AP US Government and Politics

AP US Government and Politics Course Overview

AP U.S. Government and Politics provides a college-level, nonpartisan introduction to key political concepts, ideas, institutions, policies, interactions, roles, and behaviors that characterize the constitutional system and political culture of the United States. Students will study U.S. foundational documents, Supreme Court decisions, and other texts and visuals to gain an understanding of the relationships and interactions among political institutions, processes, and behavior. They will also engage in disciplinary practices that require them to read and interpret data, make comparisons and applications, and develop evidence-based arguments. In addition, they will complete a political science research or applied civics project.

AP US Government and Politics Course Content

COURSE UNITS

The AP U.S. Government and Politics course is organized around five units, which focus on major topics in U.S. government and politics. The units are:

■ Foundations of American Democracy

■ Interaction Among Branches of Government

■ Civil Liberties and Civil Rights

■ American Political Ideologies and Beliefs; and

■ Political Participation

Foundational documents and Supreme Court cases are an integral part of the course and necessary for students to understand the philosophical underpinnings, significant legal precedents, and political values of the U.S. political system and may serve as the focus of AP Exam questions. The course requires study of:

■ 9 foundational documents, including the U.S. Constitution

■ 15 landmark Supreme Court cases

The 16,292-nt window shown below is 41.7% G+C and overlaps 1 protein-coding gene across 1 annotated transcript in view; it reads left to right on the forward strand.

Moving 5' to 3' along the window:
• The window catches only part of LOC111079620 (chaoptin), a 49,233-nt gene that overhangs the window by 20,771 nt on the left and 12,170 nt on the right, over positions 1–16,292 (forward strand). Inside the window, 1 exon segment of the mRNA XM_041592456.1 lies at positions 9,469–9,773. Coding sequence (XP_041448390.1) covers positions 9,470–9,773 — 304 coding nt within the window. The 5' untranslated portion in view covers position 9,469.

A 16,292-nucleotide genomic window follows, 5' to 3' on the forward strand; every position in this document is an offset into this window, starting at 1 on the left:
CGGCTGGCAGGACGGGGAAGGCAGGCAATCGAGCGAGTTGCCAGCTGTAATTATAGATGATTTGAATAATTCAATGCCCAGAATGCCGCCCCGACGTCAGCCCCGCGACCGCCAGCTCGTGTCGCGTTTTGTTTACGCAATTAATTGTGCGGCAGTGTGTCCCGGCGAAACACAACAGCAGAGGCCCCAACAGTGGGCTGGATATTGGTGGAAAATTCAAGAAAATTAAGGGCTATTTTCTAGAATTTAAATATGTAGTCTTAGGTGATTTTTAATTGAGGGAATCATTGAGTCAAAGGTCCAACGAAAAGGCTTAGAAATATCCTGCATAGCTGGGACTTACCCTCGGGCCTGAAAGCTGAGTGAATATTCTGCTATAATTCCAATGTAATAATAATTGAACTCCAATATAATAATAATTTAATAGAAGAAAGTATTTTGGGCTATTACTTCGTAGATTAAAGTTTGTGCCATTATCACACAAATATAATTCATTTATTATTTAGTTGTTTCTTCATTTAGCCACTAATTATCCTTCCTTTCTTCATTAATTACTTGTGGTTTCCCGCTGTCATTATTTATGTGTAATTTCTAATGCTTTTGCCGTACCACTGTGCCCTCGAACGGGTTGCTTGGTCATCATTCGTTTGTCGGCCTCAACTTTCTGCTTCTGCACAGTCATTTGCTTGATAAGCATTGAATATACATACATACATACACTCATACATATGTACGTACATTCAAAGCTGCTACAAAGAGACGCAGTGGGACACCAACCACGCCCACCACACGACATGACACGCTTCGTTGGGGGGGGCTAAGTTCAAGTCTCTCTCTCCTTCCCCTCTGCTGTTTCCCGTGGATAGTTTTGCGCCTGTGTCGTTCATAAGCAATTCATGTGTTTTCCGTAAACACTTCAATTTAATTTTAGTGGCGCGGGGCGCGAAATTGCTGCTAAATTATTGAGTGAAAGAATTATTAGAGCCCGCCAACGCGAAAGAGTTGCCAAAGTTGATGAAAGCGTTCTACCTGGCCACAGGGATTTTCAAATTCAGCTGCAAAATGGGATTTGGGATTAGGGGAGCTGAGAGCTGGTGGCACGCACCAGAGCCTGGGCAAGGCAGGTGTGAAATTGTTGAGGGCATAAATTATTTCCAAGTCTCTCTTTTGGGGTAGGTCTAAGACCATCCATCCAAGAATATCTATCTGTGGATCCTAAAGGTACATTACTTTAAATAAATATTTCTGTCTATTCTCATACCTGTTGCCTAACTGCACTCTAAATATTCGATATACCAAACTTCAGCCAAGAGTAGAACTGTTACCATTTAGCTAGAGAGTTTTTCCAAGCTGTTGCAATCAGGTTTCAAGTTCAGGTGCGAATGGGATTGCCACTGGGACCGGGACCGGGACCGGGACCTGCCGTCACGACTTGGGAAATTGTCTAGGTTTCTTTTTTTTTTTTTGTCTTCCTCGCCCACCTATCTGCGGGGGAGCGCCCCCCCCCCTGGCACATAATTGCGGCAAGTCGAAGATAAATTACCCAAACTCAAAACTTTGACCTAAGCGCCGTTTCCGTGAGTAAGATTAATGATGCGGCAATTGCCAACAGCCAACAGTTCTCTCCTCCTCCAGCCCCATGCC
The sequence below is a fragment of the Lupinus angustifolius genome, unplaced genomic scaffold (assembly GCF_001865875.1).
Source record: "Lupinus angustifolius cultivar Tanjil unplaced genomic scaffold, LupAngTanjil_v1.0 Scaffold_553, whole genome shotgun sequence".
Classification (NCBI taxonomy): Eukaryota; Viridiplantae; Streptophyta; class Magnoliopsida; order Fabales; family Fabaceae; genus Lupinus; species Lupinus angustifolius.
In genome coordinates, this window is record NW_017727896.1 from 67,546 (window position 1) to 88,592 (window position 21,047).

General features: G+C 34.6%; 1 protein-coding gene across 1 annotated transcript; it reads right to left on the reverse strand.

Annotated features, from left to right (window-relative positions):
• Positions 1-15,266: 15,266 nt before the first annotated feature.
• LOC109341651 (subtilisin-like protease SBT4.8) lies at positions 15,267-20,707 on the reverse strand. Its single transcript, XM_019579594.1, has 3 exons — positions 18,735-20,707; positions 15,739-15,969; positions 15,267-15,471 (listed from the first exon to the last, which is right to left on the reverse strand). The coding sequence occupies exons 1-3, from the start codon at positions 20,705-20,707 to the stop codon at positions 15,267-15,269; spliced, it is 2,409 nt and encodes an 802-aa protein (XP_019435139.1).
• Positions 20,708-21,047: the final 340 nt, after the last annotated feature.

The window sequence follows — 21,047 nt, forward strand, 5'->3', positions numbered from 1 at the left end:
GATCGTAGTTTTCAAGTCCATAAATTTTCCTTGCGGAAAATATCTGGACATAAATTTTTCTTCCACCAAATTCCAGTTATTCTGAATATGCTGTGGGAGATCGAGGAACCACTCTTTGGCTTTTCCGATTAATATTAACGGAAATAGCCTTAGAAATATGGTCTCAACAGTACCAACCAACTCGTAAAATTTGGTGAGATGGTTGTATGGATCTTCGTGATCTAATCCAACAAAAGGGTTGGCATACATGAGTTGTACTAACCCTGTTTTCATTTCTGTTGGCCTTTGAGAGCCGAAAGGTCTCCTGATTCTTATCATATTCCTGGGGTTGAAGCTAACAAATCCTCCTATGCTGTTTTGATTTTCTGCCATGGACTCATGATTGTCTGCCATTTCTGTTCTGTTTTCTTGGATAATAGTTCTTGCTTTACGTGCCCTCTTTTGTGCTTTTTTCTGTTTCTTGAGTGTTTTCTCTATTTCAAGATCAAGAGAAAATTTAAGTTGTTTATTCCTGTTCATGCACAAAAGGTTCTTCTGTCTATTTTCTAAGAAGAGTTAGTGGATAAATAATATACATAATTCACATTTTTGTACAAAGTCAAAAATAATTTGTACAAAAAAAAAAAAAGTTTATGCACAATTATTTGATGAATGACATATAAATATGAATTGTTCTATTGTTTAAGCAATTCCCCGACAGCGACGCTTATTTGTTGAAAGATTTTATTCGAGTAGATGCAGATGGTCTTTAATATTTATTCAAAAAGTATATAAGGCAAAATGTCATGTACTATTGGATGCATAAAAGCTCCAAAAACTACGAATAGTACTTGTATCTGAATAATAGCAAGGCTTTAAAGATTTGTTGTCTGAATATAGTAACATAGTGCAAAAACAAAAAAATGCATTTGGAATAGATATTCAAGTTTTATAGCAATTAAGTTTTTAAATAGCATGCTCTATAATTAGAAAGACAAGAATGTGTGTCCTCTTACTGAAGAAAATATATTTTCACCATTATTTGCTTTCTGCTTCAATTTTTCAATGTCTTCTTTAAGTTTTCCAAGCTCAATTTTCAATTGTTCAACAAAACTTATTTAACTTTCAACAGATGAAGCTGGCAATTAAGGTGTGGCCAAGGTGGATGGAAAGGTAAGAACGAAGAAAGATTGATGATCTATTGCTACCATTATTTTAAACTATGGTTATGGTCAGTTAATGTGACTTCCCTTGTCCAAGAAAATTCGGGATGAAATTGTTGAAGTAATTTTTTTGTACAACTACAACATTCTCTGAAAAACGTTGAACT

POLITICAL SCIENCE RESEARCH OR APPLIED CIVICS PROJECT

The required project adds a civic component to the course, engaging students in exploring how they can affect, and are affected by, government and politics throughout their lives. The project might have students collect data on a teacher-approved political science topic, participate in a community service activity, or observe and report on the policymaking process of a governing body. Students should plan a presentation that relates their experiences or findings to what they are learning in the course.

AP U.S. GOVERNMENT AND POLITICS DISCIPLINARY PRACTICES

Practice 1: Apply political concepts and processes to scenarios in context

Practice 2: Apply Supreme Court decisions

Practice 3: Analyze and interpret quantitative data represented in tables, charts, graphs, maps, and infographics

Practice 4: Read, analyze, and interpret foundational documents and other text-based and visual sources

Practice 5: Develop an argument in essay format

AP US Government and Politics Exam Structure

AP U.S. GOVERNMENT AND POLITICS EXAM: 3 HOURS

Assessment Overview

The AP U.S. Government and Politics Exam measures students’ understanding of required content. Students must be able to define, compare, explain, and interpret political concepts, policies, processes, perspectives, and behaviors that characterize the U.S. political system.

Format of Assessment

Section I: Multiple Choice | 55 Questions | 80 Minutes | 50% of Exam Score

■ Quantitative Analysis: Analysis and application of quantitativebased source material

■ Qualitative Analysis: Analysis and application of text-based (primary and secondary) sources

■ Visual Analysis: Analysis and application of qualitative visual information

■ Concept Application: Explanation of the application of political concepts in context

■ Comparison: Explanation of the similarities and differences of political concepts

■ Knowledge: Identification and definition of political principles, institutions, processes, policies, and behaviors

Section II: Free Response | 4 Questions | 100 Minutes | 50% of Exam Score

■ Concept Application: Respond to a political scenario, explaining how it relates to a political principle, institution, process, policy, or behavior

■ Quantitative Analysis: Analyze quantitative data, identify a trend or pattern, draw a conclusion for the visual representation, and explain how it relates to a political principle, institution, process, policy, or behavior

■ SCOTUS Comparison: Compare a nonrequired Supreme Court case with a required Supreme Court case, explaining how information from the required case is relevant to that in the nonrequired one

■ Argument Essay: Develop an argument in the form of an essay, using evidence from one or more required foundational documents